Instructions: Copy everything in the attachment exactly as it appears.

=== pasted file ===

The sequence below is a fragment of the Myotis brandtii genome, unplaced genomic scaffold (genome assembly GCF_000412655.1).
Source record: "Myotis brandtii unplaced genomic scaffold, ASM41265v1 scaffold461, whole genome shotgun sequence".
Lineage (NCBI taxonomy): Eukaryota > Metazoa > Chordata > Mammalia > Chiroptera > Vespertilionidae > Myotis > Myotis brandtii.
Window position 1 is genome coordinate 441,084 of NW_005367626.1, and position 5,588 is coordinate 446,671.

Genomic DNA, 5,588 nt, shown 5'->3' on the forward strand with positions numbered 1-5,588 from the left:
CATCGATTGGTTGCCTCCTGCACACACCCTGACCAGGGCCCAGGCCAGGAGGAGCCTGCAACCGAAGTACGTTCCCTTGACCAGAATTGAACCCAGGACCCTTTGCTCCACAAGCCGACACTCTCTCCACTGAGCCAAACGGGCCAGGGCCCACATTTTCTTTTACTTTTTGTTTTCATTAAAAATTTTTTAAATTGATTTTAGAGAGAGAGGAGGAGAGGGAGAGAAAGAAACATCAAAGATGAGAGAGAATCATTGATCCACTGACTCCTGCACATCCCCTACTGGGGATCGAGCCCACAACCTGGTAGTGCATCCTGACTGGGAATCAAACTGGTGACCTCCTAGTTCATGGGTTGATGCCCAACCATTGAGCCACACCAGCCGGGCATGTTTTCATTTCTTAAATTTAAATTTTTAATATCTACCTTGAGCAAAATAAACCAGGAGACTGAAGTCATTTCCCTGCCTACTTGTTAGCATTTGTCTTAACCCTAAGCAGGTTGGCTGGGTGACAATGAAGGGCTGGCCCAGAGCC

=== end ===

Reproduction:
The sequence below is a fragment of the Myotis brandtii genome, unplaced genomic scaffold (genome assembly GCF_000412655.1).
Source record: "Myotis brandtii unplaced genomic scaffold, ASM41265v1 scaffold461, whole genome shotgun sequence".
Lineage (NCBI taxonomy): Eukaryota > Metazoa > Chordata > Mammalia > Chiroptera > Vespertilionidae > Myotis > Myotis brandtii.
Window position 1 is genome coordinate 441,084 of NW_005367626.1, and position 5,588 is coordinate 446,671.

Genomic DNA, 5,588 nt, shown 5'->3' on the forward strand with positions numbered 1-5,588 from the left:
CATCGATTGGTTGCCTCCTGCACACACCCTGACCAGGGCCCAGGCCAGGAGGAGCCTGCAACCGAAGTACGTTCCCTTGACCAGAATTGAACCCAGGACCCTTTGCTCCACAAGCCGACACTCTCTCCACTGAGCCAAACGGGCCAGGGCCCACATTTTCTTTTACTTTTTGTTTTCATTAAAAATTTTTTAAATTGATTTTAGAGAGAGAGGAGGAGAGGGAGAGAAAGAAACATCAAAGATGAGAGAGAATCATTGATCCACTGACTCCTGCACATCCCCTACTGGGGATCGAGCCCACAACCTGGTAGTGCATCCTGACTGGGAATCAAACTGGTGACCTCCTAGTTCATGGGTTGATGCCCAACCATTGAGCCACACCAGCCGGGCATGTTTTCATTTCTTAAATTTAAATTTTTAATATCTACCTTGAGCAAAATAAACCAGGAGACTGAAGTCATTTCCCTGCCTACTTGTTAGCATTTGTCTTAACCCTAAGCAGGTTGGCTGGGTGACAATGAAGGGCTGGCCCAGAGCC